This is how close children (7 years old) are living to this hazardous waste site!
“ALL ASBESTOS ON THE VESSEL HAS BEEN VERIFIED AS NON-FRIABLE (BONDED OR OTHERWISE RENDERED UNAVAILABLE FOR RELEASE INTO THE ATMOSPHERE THROUGH NORMAL USAGE). DO NOT RELEASE FIBERS BY CUTTING, CRUSHING, SANDING, DISASSEMBLING, OR OTHERWISE ALTERING THIS PROPERTY.”
- Ship breaking has been designated one of the most hazardous and dangerous industries with high risk of hazardous materials entering the local environment.
- Ship breaking done following Hong Kong or EU Conventions require ship breaking to be fully contained. Canada needs to ratify these conventions.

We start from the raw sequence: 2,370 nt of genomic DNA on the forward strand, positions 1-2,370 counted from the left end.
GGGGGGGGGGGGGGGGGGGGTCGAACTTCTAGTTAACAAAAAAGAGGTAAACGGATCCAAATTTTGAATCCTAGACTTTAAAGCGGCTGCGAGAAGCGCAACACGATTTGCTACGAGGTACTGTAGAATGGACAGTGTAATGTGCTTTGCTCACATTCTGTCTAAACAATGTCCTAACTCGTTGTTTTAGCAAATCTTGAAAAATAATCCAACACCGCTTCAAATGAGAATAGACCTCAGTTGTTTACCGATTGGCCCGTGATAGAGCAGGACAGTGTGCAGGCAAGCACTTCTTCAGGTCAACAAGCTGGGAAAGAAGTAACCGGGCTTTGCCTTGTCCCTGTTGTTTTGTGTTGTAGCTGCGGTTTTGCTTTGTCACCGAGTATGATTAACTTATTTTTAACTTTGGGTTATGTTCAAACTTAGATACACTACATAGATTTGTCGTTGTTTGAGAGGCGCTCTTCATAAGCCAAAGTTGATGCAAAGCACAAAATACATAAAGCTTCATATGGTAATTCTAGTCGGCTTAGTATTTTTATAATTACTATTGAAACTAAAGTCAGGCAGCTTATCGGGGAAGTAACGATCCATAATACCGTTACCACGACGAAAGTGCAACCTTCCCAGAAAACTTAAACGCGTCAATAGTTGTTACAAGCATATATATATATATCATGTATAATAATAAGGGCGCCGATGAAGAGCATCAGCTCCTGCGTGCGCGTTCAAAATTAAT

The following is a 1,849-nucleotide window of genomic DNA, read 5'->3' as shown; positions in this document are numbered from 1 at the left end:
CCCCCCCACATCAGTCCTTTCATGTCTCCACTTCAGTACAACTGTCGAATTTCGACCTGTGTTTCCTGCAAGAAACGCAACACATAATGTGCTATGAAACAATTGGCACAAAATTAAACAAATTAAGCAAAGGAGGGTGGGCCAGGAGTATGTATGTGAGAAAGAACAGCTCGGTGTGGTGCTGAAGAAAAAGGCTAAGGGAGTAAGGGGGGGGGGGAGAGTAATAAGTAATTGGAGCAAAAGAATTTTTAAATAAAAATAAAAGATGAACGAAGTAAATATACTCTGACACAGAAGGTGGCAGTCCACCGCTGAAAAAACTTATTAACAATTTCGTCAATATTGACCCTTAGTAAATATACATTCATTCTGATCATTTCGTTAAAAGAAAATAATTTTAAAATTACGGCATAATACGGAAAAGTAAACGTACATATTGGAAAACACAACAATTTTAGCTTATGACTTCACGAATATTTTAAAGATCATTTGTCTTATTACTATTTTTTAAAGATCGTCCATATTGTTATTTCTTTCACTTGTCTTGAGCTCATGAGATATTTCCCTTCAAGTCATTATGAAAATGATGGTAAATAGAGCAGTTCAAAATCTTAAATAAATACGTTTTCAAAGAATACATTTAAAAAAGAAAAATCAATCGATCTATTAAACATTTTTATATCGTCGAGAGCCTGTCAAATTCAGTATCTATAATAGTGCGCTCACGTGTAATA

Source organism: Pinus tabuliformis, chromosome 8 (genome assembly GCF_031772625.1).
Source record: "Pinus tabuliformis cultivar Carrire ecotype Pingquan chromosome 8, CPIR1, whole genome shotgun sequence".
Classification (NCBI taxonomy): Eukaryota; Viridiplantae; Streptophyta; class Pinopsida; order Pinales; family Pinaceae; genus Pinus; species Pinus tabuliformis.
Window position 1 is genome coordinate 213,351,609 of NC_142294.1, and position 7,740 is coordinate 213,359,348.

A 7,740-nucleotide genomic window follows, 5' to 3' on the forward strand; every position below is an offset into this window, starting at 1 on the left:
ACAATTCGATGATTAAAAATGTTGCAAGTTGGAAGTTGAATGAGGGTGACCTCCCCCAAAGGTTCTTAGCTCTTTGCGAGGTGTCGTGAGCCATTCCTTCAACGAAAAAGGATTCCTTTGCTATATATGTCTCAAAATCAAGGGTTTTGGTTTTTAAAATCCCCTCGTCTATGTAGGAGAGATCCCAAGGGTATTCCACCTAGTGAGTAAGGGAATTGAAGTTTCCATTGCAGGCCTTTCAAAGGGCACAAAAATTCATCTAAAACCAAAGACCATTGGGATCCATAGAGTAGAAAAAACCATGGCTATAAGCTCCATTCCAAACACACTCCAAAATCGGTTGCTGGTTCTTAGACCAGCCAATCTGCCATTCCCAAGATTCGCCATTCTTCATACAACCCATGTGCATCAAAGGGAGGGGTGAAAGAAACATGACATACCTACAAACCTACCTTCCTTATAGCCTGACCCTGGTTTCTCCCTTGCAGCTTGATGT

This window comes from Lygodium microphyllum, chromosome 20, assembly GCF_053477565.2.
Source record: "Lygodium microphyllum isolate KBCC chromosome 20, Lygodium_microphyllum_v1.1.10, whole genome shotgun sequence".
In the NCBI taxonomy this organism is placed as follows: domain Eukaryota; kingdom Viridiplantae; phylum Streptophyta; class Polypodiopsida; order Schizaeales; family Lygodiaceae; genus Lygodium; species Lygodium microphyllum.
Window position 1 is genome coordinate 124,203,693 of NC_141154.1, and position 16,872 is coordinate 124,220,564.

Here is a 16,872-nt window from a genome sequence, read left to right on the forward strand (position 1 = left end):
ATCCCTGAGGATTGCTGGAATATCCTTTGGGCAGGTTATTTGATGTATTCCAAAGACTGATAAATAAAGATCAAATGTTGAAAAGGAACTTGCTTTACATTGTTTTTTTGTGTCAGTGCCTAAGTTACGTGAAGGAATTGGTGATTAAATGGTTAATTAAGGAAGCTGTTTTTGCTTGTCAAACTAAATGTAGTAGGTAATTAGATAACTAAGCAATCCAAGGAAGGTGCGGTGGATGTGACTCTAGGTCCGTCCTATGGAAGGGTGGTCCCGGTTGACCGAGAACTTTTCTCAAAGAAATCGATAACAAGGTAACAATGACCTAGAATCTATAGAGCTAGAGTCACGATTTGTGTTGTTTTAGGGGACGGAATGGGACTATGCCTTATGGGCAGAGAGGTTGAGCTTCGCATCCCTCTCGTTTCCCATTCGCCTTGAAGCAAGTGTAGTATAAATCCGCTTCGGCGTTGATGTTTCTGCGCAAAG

- Ship breaking on Baynes Sound is not contained, ships are dragged across the beach, scraping anti-fouling into the sand.
- It seems that no permit is required and there are sparse regulations.
- Several vessels have been dragged ashore and dismantled on this site. BC Environment has issued (3) Warnings and (1) Advisory to the Operator for unauthorized releases of waste. Raw sewage and heavy metals like cadmium, lead, zinc and copper were being discharged into the marine environment. Further, there was a petroleum spill from one of two American NOASS vessels in the foreshore. The Canadian Coast Guard was called in, and confirmed the leakage, saying that the “source is land-based from a former vessel (NOASS Miller Freeman) that is currently being pulled further up the shoreline to be deconstructed.”
- End of life ships are defined as hazardous waste.
Take five minutes to have a look for yourself…
Freedom of information requests
British Columbia’s New Anti-SLAPP Law
PROTECTION OF PUBLIC PARTICIPATION ACT